• Marine heatwaves occur when ocean temperatures for a particular oceanic location are unusually extremely warm for an extended period and time of year.
  • Marine heatwaves can occur in summer or winter and have a significant impact on marine ecosystems and world weather patterns. ​

Image Credits: Marineheatwaves.org

IPCC SROCC on marine heat waves

  • Marine heat waves have become twice more frequent in the past four decades and are lasting longer.
  • The report finds that human activities are responsible for 84 to 90 per cent of the marine heat waves that occurred in the last one decade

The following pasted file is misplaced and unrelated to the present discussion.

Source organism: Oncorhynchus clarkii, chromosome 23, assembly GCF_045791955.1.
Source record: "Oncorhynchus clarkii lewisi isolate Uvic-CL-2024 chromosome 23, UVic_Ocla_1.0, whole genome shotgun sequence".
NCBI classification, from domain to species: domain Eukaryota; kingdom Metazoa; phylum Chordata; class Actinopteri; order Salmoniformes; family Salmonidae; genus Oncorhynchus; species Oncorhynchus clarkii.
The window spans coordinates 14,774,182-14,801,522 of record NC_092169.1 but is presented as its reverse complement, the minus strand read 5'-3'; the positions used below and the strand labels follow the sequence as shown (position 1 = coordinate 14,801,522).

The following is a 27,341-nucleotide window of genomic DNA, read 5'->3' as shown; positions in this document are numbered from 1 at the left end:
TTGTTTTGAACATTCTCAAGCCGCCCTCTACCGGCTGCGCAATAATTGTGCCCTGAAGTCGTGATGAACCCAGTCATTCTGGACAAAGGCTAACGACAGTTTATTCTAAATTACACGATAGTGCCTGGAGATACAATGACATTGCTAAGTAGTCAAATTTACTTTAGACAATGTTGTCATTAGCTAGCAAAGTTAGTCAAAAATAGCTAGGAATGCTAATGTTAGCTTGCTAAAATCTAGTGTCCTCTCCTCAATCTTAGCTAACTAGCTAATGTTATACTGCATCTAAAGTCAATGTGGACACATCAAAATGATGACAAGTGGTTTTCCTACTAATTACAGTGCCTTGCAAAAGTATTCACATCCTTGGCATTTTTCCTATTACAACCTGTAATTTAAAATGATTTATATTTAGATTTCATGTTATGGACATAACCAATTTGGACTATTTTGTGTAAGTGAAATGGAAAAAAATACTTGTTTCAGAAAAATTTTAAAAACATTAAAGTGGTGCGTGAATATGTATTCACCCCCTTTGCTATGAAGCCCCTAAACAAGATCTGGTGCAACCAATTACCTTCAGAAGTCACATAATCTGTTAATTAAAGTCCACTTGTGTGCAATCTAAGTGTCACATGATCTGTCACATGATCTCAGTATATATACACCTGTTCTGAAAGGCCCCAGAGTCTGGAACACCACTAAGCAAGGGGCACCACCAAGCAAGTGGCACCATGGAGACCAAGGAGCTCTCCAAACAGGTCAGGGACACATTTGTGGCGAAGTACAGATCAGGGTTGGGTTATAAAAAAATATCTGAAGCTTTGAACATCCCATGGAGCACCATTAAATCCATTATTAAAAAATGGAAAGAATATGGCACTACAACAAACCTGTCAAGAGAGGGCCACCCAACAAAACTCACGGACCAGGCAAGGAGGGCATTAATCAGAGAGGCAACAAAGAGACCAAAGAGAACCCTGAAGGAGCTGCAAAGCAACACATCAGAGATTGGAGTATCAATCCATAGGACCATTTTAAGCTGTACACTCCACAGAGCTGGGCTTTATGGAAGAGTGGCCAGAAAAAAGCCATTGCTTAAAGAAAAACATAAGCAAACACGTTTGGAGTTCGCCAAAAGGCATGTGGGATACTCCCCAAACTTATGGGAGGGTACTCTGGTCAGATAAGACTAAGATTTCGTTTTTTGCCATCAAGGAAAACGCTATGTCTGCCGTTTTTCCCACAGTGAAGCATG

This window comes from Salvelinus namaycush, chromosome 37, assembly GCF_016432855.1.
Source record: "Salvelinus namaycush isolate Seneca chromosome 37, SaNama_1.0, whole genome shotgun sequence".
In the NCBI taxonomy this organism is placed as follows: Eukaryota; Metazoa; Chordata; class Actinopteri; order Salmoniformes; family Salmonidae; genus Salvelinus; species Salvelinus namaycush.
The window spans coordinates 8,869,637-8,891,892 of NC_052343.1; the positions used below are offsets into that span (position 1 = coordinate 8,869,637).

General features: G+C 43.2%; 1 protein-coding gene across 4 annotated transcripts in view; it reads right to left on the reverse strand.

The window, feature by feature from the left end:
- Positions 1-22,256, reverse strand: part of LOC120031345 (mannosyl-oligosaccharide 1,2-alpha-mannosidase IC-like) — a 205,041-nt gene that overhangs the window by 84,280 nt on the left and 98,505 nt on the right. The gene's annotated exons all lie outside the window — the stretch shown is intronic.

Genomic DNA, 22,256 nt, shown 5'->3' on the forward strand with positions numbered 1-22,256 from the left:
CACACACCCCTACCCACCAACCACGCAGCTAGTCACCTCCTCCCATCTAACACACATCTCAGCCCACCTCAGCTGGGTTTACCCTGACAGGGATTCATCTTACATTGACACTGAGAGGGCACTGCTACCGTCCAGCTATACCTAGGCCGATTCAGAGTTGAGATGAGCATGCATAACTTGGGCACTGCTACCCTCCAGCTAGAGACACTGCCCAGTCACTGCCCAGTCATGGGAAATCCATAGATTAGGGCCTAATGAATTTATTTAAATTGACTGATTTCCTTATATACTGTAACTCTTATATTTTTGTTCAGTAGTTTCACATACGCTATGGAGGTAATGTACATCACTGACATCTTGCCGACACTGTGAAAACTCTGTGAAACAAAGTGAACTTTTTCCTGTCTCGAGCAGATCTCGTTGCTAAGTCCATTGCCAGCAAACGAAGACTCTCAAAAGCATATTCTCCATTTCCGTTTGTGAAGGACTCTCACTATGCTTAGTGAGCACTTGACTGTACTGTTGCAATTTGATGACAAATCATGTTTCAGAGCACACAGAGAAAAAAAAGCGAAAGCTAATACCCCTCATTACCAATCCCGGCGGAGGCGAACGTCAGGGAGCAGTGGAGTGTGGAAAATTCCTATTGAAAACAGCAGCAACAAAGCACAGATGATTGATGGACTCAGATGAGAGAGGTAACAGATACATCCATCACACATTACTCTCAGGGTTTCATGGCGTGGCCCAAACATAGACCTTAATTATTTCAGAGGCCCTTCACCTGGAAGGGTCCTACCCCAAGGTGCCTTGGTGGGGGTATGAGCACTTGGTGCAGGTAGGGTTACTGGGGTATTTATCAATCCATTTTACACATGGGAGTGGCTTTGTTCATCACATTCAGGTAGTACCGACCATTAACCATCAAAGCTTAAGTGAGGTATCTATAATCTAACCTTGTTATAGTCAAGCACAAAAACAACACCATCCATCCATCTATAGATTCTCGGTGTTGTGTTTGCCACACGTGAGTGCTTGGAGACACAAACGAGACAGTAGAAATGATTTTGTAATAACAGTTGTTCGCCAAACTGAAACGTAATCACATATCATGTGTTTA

• By 2081, the frequency of marine heat waves could jump by 20 to 50 times.

Impact on marine productivity

  • Marine heat waves have resulted in large-scale coral bleaching, which takes more than 15 years for corals to recover from.
  • Marine heat waves reduce mixing between water layers and, as a consequence, the supply of oxygen and nutrients for marine life.
  • Pacific Ocean had seen such unusually warm water, it had boosted the growth of toxin-producing algae and suppressed the growth of small organisms at the base of the ocean food chain.

Impact on weather patterns

  • The direct cause of marine heat waves is weak winds.
  • A more pronounced effect of marine heat waves would be on global wind circulation and ocean currents.
  • IPCC report indicates, the Atlantic Meridional Overturning Circulation (AMOC), which ensures northward flow of warm, salty water in the upper layers of the Atlantic and a southward flow of colder, deep waters, has already weakened.